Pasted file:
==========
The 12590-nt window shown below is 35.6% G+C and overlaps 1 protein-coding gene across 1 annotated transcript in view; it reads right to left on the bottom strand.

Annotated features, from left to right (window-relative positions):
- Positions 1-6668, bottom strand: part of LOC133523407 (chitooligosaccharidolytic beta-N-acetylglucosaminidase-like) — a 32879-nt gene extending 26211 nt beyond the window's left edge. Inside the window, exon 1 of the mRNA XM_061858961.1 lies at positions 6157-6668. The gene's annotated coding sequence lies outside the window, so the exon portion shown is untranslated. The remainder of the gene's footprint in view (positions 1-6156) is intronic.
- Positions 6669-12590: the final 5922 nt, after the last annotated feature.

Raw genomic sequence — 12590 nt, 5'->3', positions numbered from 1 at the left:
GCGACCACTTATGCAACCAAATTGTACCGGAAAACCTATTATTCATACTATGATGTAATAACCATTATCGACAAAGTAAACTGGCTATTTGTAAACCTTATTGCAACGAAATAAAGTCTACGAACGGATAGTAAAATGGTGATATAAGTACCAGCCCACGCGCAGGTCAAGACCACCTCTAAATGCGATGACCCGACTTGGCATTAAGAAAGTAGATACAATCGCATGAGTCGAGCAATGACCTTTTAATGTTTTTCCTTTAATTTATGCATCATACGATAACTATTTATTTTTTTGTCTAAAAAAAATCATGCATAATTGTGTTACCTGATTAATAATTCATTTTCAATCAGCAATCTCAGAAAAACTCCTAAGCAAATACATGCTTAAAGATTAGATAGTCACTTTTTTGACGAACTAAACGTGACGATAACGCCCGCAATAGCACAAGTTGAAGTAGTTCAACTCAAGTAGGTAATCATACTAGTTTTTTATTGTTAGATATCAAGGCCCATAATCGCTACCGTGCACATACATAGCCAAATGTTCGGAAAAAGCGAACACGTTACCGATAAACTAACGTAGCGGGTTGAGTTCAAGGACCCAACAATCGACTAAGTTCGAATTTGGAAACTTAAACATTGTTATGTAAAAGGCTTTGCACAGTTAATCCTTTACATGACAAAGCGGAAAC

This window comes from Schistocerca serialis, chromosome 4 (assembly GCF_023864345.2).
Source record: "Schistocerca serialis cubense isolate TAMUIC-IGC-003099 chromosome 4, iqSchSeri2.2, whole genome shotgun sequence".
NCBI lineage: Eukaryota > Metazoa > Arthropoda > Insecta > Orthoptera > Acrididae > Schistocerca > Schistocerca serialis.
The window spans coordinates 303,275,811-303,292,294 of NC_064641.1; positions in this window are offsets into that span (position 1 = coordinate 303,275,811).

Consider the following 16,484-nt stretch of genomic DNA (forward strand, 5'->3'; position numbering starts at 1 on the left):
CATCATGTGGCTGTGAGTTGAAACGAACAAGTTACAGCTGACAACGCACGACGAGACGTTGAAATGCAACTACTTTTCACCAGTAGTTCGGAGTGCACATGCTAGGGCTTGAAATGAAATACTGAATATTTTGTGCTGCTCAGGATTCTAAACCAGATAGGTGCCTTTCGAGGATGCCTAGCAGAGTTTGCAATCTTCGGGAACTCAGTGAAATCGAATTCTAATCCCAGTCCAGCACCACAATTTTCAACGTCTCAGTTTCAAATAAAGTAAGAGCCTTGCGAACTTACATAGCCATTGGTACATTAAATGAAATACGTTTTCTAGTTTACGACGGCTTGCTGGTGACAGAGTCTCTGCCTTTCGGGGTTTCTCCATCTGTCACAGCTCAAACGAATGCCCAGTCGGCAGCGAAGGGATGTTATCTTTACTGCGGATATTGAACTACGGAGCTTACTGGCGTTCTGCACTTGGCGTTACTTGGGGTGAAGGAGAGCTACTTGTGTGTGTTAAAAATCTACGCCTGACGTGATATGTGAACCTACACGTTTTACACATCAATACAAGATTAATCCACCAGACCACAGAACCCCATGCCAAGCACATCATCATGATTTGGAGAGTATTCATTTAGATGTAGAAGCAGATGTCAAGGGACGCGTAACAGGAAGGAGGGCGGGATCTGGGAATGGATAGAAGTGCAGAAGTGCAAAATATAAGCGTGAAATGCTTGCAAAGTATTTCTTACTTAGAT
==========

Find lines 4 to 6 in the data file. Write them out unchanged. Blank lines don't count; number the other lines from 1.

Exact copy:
- Positions 6669-12590: the final 5922 nt, after the last annotated feature.

Raw genomic sequence — 12590 nt, 5'->3', positions numbered from 1 at the left:
GCGACCACTTATGCAACCAAATTGTACCGGAAAACCTATTATTCATACTATGATGTAATAACCATTATCGACAAAGTAAACTGGCTATTTGTAAACCTTATTGCAACGAAATAAAGTCTACGAACGGATAGTAAAATGGTGATATAAGTACCAGCCCACGCGCAGGTCAAGACCACCTCTAAATGCGATGACCCGACTTGGCATTAAGAAAGTAGATACAATCGCATGAGTCGAGCAATGACCTTTTAATGTTTTTCCTTTAATTTATGCATCATACGATAACTATTTATTTTTTTGTCTAAAAAAAATCATGCATAATTGTGTTACCTGATTAATAATTCATTTTCAATCAGCAATCTCAGAAAAACTCCTAAGCAAATACATGCTTAAAGATTAGATAGTCACTTTTTTGACGAACTAAACGTGACGATAACGCCCGCAATAGCACAAGTTGAAGTAGTTCAACTCAAGTAGGTAATCATACTAGTTTTTTATTGTTAGATATCAAGGCCCATAATCGCTACCGTGCACATACATAGCCAAATGTTCGGAAAAAGCGAACACGTTACCGATAAACTAACGTAGCGGGTTGAGTTCAAGGACCCAACAATCGACTAAGTTCGAATTTGGAAACTTAAACATTGTTATGTAAAAGGCTTTGCACAGTTAATCCTTTACATGACAAAGCGGAAAC